Germaine Krull (French (born Poland), Wilda-Poznan 1897–1985 Wetzlar, Germany)
Gelatin silver print
Image: 22.7 x 16.9 cm (8 15/16 x 6 5/8 in.)
Mount: 41.5 x 29.1 cm (16 5/16 x 11 7/16 in.)
Gilman Collection, Purchase, Anonymous Gifts, by exchange, 2005
Not on view
Although she wrote, in the introduction to her 1930 portfolio of nudes, that the objective of her project was beauty, likening her subject to "a summer’s morning that I’ve always enjoyed," Krull’s contributions to the genre explore the body’s pure physicality and unmask reality’s inherent distortions. Unlike other Paris-based contemporaries such as André Kertész and Man Ray, Krull avoided the use of distorting mirrors and darkroom trickery in subjecting the female nude to modernist experiment. Instead, she used dramatic light, radical camera angles, shallow focus, and subtle print tone to communicate how the body can speak to uncommon beauty while standing testament to time and experience. In this photograph, the physical world etches its traces on the distinct mass of goose-bumped skin on the model’s neck and chest, projecting from a vortex of unfocused flesh and features. Her approach to the nude compelled one critic to proclaim that she "struggles against conventional photography" marred by safe viewpoints and uniform lighting, but, he made clear, in carrying out her rebellion, "she never cheats."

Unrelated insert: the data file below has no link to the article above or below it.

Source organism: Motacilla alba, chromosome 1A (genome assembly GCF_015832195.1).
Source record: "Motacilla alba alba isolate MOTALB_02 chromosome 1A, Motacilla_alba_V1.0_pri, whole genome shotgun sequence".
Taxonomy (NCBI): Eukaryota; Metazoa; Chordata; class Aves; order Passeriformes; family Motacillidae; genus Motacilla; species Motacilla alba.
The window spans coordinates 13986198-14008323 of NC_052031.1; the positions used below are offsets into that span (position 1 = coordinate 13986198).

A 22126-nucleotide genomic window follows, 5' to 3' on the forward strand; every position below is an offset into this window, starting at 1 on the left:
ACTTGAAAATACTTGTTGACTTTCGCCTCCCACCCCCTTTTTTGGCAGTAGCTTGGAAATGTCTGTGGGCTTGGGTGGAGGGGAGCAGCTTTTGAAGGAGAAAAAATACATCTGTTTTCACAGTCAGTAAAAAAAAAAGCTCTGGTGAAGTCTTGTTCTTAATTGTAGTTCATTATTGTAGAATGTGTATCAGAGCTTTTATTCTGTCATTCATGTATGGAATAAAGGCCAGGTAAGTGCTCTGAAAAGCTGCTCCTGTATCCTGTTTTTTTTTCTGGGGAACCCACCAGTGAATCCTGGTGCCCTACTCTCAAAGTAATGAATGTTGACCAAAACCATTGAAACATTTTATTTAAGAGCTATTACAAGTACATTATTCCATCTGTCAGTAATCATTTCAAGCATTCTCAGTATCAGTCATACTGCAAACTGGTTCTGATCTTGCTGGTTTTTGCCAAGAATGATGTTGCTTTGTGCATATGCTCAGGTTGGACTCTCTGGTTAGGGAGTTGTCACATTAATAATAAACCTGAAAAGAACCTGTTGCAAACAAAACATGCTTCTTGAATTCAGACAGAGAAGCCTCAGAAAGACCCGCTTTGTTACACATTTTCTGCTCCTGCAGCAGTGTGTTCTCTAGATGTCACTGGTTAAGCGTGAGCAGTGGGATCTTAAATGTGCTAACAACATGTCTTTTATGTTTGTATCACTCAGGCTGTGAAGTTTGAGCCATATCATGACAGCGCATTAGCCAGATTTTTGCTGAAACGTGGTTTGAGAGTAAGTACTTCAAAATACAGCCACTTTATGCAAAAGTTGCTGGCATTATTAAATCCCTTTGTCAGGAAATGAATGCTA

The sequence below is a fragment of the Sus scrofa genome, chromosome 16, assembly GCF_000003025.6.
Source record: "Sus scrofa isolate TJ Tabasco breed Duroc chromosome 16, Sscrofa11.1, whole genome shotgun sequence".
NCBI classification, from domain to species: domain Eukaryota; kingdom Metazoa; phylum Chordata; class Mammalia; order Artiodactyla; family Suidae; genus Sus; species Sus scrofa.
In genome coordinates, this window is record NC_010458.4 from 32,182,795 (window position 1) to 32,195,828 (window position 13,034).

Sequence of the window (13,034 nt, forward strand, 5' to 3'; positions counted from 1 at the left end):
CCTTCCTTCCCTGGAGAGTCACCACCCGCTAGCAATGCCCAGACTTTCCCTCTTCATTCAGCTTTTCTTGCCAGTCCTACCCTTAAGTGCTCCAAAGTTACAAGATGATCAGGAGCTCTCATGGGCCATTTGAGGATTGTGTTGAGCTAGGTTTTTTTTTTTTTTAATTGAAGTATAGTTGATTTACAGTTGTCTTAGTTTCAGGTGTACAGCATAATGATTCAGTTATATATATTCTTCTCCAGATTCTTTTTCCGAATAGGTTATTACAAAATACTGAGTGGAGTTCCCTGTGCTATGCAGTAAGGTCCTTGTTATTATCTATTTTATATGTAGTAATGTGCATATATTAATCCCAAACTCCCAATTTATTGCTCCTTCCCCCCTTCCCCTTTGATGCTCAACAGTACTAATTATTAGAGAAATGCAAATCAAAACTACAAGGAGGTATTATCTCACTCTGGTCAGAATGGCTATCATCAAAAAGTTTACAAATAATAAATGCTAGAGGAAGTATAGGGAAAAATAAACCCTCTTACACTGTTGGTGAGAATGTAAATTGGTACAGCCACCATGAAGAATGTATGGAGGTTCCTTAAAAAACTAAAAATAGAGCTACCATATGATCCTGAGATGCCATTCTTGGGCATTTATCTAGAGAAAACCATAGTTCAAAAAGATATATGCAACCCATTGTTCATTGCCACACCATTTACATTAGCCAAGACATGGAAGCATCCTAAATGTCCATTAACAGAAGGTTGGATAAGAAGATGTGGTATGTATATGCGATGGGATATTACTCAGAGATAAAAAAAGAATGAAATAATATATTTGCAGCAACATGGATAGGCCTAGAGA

Inscription: Signed by artist in pencil, mount recto, BR: "Germaine Krull"
[Graphics International, Ltd., Washington, D.C.]; Gilman Paper Company Collection, New York, , May 5, 1978
The Metropolitan Museum of Art. "Modern Times: Photography Between the Two World Wars," June 9, 1998–October 4, 1998.
The Metropolitan Museum of Art. "Johnson Gallery, Selections from the Collection 57," August 22, 2011–January 9, 2012.